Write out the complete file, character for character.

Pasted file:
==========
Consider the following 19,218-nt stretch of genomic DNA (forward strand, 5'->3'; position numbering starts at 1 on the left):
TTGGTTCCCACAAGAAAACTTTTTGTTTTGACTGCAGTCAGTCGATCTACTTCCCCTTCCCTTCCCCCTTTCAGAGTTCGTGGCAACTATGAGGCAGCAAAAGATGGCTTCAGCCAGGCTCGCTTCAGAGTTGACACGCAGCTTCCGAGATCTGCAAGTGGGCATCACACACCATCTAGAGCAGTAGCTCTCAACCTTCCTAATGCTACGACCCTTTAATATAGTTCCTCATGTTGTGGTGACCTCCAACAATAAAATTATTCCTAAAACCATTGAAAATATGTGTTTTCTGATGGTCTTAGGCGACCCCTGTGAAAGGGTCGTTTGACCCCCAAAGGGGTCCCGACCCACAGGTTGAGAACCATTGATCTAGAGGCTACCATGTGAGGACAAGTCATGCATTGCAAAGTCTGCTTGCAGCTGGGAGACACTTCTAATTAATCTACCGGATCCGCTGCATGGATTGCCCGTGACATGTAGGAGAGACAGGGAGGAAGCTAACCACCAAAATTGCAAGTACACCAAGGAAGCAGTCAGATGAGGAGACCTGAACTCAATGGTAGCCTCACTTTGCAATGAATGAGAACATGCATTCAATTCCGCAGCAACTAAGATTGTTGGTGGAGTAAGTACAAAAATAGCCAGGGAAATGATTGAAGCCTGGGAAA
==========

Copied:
Consider the following 19,218-nt stretch of genomic DNA (forward strand, 5'->3'; position numbering starts at 1 on the left):
TTGGTTCCCACAAGAAAACTTTTTGTTTTGACTGCAGTCAGTCGATCTACTTCCCCTTCCCTTCCCCCTTTCAGAGTTCGTGGCAACTATGAGGCAGCAAAAGATGGCTTCAGCCAGGCTCGCTTCAGAGTTGACACGCAGCTTCCGAGATCTGCAAGTGGGCATCACACACCATCTAGAGCAGTAGCTCTCAACCTTCCTAATGCTACGACCCTTTAATATAGTTCCTCATGTTGTGGTGACCTCCAACAATAAAATTATTCCTAAAACCATTGAAAATATGTGTTTTCTGATGGTCTTAGGCGACCCCTGTGAAAGGGTCGTTTGACCCCCAAAGGGGTCCCGACCCACAGGTTGAGAACCATTGATCTAGAGGCTACCATGTGAGGACAAGTCATGCATTGCAAAGTCTGCTTGCAGCTGGGAGACACTTCTAATTAATCTACCGGATCCGCTGCATGGATTGCCCGTGACATGTAGGAGAGACAGGGAGGAAGCTAACCACCAAAATTGCAAGTACACCAAGGAAGCAGTCAGATGAGGAGACCTGAACTCAATGGTAGCCTCACTTTGCAATGAATGAGAACATGCATTCAATTCCGCAGCAACTAAGATTGTTGGTGGAGTAAGTACAAAAATAGCCAGGGAAATGATTGAAGCCTGGGAAA